For six years, I’ve feasted on a bowl of soup every day after school. I’d savor coming home and heating my homemade soup for five minutes in the microwave or on the stove. (Yes, I’m aware that it’s very hot, but my motto is if it’s not bubbling, then something isn’t right.)
I made a pot of homemade soup every Sunday, budgeting two hours in the kitchen into my schedule to get me through the school week. It was a time to destress, not think about all of the other work I had to get done and focus on cooking and — most importantly — the hot bowl of soup at the end. Cooking every weekend became a routine, but eating soup became an obsession. I’ve lost track of the number of times I specifically chose a restaurant because it had soup. I think I’ve tried at least 50 various chicken noodle soups nationwide. I just love soup and cooking it.
Here’s my recipe:
Chicken Noodle Soup
Start to finish: 2 hours (1 hour active)
1 full chicken (5-6 pounds), cut*
1½ tablespoon canola or vegetable oil
1 large onion, diced
2 quarts (8 cups) water
4-5 bay leaves
3-5 heaping teaspoons kosher salt
5-6 carrots, peeled and chopped
5-7 celery ribs, chopped
4-5 teaspoons dried thyme or fresh sprigs
1 bag of wide egg noodles
Second large onion to be added with carrots and celery
Parsley for garnish
*Using a cleaver, cut the chicken up into eight pieces. Separate the breasts and put them into the fridge for later and chop the thighs, wings and legs in half and the backbone into 3-4 segments (wash the backbone first to take out the red bits). You can also buy pre-cut chicken parts, but make sure they are bone-in and skin-on.
In the bottom of a large pot over high heat, heat the oil. Once heated to a simmer, place the cut-up chicken — minus the breast — into the pot in a single layer. Reduce the heat to medium-high. Cook for about three-five minutes on one side, or until golden brown, then flip. Cook the other side until golden brown. Scrape the bottom as you go to prevent burning, but browning on the bottom is fine. When finished, remove the chicken from the pot and place it in a separate bowl.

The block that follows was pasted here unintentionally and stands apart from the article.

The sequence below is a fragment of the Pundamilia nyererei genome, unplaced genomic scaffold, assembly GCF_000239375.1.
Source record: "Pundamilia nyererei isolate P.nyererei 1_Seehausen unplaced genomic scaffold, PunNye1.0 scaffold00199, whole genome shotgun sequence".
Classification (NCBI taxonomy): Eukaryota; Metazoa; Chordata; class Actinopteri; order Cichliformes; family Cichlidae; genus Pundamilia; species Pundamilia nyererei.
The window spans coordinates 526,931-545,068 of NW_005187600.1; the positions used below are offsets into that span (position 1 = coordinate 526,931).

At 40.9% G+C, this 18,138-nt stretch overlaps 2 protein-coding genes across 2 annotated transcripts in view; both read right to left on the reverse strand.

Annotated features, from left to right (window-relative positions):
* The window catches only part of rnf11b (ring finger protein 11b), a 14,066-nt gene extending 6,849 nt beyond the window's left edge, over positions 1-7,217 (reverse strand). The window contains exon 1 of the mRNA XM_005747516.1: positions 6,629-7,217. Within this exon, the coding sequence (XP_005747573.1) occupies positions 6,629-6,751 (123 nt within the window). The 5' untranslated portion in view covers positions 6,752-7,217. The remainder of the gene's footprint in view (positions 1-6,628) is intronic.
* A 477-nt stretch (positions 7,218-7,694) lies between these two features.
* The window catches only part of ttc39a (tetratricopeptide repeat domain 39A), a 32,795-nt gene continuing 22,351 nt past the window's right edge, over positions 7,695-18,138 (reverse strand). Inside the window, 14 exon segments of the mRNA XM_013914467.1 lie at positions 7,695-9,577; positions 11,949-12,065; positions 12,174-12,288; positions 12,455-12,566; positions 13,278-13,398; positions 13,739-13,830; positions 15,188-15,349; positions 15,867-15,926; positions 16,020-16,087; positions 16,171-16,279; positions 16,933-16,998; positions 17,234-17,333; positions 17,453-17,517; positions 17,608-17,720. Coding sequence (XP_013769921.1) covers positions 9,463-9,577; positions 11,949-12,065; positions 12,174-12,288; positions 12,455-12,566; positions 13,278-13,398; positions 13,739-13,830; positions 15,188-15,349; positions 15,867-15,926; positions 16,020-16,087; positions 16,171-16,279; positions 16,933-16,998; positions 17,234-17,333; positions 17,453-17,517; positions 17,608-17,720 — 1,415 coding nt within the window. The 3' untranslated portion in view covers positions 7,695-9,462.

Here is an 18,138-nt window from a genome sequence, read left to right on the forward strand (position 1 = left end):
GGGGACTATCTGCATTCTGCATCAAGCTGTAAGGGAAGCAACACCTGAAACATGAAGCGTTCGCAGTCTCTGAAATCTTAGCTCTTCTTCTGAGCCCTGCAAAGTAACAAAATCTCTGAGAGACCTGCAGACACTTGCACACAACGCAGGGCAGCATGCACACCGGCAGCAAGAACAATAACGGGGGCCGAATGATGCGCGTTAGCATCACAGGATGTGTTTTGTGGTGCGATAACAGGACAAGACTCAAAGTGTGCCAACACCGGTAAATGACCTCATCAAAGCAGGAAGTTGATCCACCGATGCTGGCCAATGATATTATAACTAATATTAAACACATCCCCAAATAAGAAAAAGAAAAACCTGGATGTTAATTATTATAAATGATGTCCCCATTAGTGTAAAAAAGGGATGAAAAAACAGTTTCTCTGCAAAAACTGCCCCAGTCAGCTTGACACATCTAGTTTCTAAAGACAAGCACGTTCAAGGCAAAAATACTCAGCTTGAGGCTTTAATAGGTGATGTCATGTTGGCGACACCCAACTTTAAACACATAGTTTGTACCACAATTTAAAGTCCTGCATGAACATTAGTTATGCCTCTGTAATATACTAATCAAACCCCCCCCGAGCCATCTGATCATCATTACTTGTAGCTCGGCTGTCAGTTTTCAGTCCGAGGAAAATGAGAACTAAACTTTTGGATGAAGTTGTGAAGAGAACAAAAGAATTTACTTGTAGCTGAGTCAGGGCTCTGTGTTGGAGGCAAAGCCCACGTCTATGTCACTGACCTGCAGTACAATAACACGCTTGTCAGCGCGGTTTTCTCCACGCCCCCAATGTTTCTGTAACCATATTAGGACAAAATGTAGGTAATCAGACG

In the same pot, place the diced onions in and cook until lightly browned for approximately five minutes.
Reincorporate the browned chicken and give it a quick mix. Then, cover the pot and reduce to low heat to let the onions and chicken sweat for 20 minutes. At the 10 minute mark, begin to boil two quarts of water in a separate pot. Check up on chicken and onions, and scrape to prevent burning if needed.
Once boiled, pour the water into the pot with the chicken and stir. Raise heat to medium or medium-high. Then, place the kosher salt, bay leaves — quick mix — and set-aside chicken breasts into the pot until submerged. Cover and simmer on medium to low heat for 20 minutes.
Remove the chicken breasts from the pot to cool in a separate bowl. Then, using a large pot, bowl and colander (I use two), strain the stock fully. Separate the stock and the strained materials.
Then, quickly rinse out the pot used to cook the stock, removing any remnants, and set it back on the stove.
Using the now-drained stock, take a spoon and skim off the fat that floated to the surface of the broth, which is about two to three tablespoons. Add the fat back into the pot and place over medium-low heat. Add the carrots and celery — and other onion if desired — and spread to an even layer. Heat, covered, for about 10 minutes. Watch out for burning.
After carrots are slightly soft, pour the stock into the pot and add thyme. Heat to a simmer. Cook for about 10-15 minutes. Meanwhile, shred the chicken breasts using your hands or fork into smaller pieces.
After the chicken is torn, add the chicken breast and **egg noodles to the pot — I like a lot of noodles, so I place the whole bag, but half a bag will do if you like more broth. Warm on medium-high heat, covered.
Once the noodles are almost al dente, turn off the heat, stir, cover and let sit for five to 10 minutes to prevent overcooking.
Garnish with chopped parsley (optional) and serve!
**If you are not planning on eating all the soup right away, ladle the soup into a smaller pot and add the desired amount of noodles while leaving the other pot noodle-free. This is better for refrigeration of the remaining soup, but you can place all the noodles in and refrigerate everything together.